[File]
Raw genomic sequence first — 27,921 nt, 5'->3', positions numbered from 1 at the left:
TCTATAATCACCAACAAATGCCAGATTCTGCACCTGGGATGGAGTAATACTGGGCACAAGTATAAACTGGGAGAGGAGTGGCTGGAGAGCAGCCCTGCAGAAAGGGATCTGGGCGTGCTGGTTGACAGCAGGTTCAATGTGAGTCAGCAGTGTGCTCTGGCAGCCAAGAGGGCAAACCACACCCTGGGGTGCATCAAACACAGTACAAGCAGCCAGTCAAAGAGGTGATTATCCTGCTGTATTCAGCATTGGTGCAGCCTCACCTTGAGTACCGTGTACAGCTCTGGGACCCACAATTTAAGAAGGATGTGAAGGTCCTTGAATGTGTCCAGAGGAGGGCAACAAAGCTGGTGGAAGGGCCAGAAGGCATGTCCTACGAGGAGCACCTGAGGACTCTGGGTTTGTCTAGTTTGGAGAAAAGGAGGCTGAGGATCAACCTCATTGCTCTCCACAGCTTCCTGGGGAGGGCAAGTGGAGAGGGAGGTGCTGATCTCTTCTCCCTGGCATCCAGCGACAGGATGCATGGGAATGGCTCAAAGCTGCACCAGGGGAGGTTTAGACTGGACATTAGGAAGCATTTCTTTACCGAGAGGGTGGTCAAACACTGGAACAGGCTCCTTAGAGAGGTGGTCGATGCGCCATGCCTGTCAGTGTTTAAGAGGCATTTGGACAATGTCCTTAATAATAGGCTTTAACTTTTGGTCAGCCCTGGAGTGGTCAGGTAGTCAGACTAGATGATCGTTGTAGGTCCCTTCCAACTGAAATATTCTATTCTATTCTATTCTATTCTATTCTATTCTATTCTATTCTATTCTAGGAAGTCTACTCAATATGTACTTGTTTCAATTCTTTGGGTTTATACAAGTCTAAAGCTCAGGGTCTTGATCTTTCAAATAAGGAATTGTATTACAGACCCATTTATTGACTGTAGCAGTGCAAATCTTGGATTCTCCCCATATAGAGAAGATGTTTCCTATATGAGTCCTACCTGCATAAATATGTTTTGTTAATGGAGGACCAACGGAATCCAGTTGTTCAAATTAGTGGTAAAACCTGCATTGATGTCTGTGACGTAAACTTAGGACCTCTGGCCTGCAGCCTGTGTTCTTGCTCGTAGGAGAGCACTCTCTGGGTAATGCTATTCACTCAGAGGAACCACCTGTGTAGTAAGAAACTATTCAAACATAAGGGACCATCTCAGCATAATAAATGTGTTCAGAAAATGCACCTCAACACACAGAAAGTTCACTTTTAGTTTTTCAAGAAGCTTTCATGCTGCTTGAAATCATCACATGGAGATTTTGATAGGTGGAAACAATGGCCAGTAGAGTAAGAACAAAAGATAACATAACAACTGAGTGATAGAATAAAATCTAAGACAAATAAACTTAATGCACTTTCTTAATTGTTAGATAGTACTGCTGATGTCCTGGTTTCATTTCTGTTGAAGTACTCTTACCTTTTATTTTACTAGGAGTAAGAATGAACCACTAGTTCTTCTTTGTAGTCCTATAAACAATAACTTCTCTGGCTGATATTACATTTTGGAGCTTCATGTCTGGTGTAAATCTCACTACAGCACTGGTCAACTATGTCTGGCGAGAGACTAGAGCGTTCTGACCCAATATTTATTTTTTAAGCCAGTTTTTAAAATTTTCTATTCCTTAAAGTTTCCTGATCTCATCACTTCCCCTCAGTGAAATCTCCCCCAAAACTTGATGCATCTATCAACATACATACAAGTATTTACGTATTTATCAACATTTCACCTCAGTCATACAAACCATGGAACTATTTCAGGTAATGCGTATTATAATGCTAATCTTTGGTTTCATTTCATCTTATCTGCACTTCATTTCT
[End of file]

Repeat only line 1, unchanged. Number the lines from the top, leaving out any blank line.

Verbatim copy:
Raw genomic sequence first — 27,921 nt, 5'->3', positions numbered from 1 at the left: